Mixed martial artists undoubtedly carry a greater risk for physical injury than the average person—just ask Devin Clark. The star fighter with the Ultimate Fighting Championship (UFC) has had his share of cuts and bruises over his successful career. His most recent bout was especially brutal—on his teeth.

During his September fight with Ion Cu?elaba in Las Vegas, "Brown Bear" (his nickname among fans) took a knee to the mouth. He went on to lose the fight—and nearly some teeth. Fortunately, an emergency dental visit saved the teeth displaced from their normal alignment.

You might not be an MMA fighter, but you're still at risk for dental trauma if you have an active lifestyle or play contact sports. Wearing a mouthguard will certainly lower your risk significantly. But what if the unthinkable still happens? An impact to the mouth could leave you with a chipped, cracked, loosened or even knocked out tooth.

If you or someone you know experiences dental trauma, here are 3 common sense tips to cope with the injury and minimize the damage.

See a dentist.  If you've seen pictures of Devin Clark's injury right after his September fight, you'd say it was a no-brainer he needed a dentist ASAP. Likewise, so should any injured person with obvious tooth or gum damage. But it's also a good idea to have a dentist check the teeth, gums and jaws within a day or two after any hard mouth contact for underlying damage.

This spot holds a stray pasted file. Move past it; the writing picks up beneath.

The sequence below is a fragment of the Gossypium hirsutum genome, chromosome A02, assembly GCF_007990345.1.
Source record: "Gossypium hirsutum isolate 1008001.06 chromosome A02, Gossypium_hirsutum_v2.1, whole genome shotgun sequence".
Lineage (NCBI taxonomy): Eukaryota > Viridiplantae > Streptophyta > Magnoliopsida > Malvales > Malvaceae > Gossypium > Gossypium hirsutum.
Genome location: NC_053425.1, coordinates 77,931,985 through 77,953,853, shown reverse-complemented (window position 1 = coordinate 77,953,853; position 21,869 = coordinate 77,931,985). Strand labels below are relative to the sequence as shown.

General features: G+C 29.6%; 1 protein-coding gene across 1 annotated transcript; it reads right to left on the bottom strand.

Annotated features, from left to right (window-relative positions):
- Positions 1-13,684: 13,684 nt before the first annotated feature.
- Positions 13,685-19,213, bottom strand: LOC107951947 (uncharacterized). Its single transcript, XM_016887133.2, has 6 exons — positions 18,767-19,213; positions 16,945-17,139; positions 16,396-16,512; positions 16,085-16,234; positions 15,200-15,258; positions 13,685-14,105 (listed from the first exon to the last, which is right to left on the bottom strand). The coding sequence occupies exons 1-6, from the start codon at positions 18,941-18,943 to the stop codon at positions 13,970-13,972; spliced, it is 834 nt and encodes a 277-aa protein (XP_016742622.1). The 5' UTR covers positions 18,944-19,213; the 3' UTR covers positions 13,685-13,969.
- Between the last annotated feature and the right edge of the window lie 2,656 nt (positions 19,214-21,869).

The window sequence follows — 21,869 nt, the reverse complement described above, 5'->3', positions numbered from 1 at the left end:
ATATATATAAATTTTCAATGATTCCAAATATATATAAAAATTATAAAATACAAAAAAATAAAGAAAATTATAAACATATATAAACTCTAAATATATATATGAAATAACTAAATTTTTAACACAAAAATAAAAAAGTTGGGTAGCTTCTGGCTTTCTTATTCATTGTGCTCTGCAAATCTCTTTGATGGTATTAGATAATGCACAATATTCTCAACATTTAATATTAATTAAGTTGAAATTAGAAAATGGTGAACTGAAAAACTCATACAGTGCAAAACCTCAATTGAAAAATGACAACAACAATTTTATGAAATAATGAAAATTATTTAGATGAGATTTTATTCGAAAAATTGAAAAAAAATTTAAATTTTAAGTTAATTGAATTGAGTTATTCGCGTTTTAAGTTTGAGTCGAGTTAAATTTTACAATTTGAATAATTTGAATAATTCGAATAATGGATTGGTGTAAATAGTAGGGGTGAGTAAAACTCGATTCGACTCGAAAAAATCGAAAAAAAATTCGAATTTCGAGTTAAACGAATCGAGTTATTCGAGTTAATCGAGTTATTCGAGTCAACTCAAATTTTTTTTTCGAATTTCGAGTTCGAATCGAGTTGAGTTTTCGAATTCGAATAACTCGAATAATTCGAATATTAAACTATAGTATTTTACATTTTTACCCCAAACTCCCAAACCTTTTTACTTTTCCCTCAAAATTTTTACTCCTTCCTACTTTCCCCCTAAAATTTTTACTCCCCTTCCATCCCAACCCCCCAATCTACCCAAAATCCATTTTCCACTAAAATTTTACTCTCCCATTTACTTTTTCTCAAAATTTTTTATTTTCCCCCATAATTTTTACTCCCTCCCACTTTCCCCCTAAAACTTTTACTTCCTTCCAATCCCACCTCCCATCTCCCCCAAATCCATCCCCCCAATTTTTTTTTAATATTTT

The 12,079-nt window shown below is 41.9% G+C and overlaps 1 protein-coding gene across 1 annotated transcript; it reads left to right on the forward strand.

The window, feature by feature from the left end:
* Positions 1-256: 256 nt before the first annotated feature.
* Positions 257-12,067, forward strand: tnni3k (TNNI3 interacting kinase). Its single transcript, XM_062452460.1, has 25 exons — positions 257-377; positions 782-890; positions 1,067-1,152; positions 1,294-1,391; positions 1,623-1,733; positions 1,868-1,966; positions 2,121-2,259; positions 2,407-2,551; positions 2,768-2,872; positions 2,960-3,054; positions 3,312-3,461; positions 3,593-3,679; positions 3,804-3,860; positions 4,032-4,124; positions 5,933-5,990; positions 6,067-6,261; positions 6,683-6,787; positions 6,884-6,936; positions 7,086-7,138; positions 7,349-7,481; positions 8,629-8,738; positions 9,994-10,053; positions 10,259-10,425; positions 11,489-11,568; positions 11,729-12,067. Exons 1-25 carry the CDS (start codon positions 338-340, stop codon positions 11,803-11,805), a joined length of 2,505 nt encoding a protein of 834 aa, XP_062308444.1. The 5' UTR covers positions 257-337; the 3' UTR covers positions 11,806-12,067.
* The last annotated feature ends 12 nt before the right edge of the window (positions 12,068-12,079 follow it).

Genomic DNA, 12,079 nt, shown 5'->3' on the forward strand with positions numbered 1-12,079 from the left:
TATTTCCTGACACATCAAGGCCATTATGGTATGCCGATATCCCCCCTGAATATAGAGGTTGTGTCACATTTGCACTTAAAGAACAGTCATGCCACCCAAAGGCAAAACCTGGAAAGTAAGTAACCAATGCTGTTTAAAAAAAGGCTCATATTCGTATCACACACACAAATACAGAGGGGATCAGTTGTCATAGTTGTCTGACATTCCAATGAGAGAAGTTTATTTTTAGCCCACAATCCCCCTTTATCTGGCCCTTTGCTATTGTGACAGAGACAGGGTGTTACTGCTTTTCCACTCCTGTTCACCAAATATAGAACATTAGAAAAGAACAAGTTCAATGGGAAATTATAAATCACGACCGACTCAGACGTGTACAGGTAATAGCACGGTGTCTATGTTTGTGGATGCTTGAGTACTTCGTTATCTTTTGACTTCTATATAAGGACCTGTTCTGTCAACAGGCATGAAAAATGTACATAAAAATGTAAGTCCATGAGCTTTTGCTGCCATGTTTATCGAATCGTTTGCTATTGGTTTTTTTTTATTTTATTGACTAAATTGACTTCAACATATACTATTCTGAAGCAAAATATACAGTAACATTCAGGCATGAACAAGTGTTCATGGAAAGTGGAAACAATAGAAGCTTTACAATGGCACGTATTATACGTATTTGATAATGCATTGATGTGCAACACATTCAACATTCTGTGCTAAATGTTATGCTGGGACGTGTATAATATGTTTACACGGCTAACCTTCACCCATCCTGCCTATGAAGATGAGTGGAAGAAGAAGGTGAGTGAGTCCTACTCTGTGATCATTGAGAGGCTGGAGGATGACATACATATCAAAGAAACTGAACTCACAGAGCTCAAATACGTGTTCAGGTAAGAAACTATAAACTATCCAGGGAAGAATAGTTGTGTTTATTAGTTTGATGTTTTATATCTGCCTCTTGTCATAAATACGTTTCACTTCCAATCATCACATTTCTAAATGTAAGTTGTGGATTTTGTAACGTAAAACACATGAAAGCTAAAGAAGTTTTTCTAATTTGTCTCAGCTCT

Retrieve tooth fragments. The blunt force of a hard mouth impact can cause pieces of a tooth (or the whole tooth itself) to come loose. Before heading to the dentist, try to retrieve as many dental fragments as you can—they may be able to re-bond them to the tooth. Just be sure to clear the fragments of any debris and secure them in a container with milk or clean water.

Re-insert a knocked-out tooth. As mentioned earlier, a tooth could be knocked completely out of its socket during a hard impact. Even so, there's a good chance of saving it if you act quickly. First, retrieve the tooth and, holding it by the crown and not the root end, clear away dirt and debris with clean water. Then, press it firmly back into its socket. The person should then go immediately to a dentist or emergency room.

You're probably not at as much risk as an MMA fighter for dental trauma, but it can still happen. So, take precautions by wearing a mouthguard during high-risk activities. And should an injury occur, act promptly to protect yours or the other person's dental health.

If you would like more information about preventing and managing a mouth-related injury, please contact us or schedule a consultation. To learn more, read the Dear Doctor magazine article “Athletic Mouthguards.”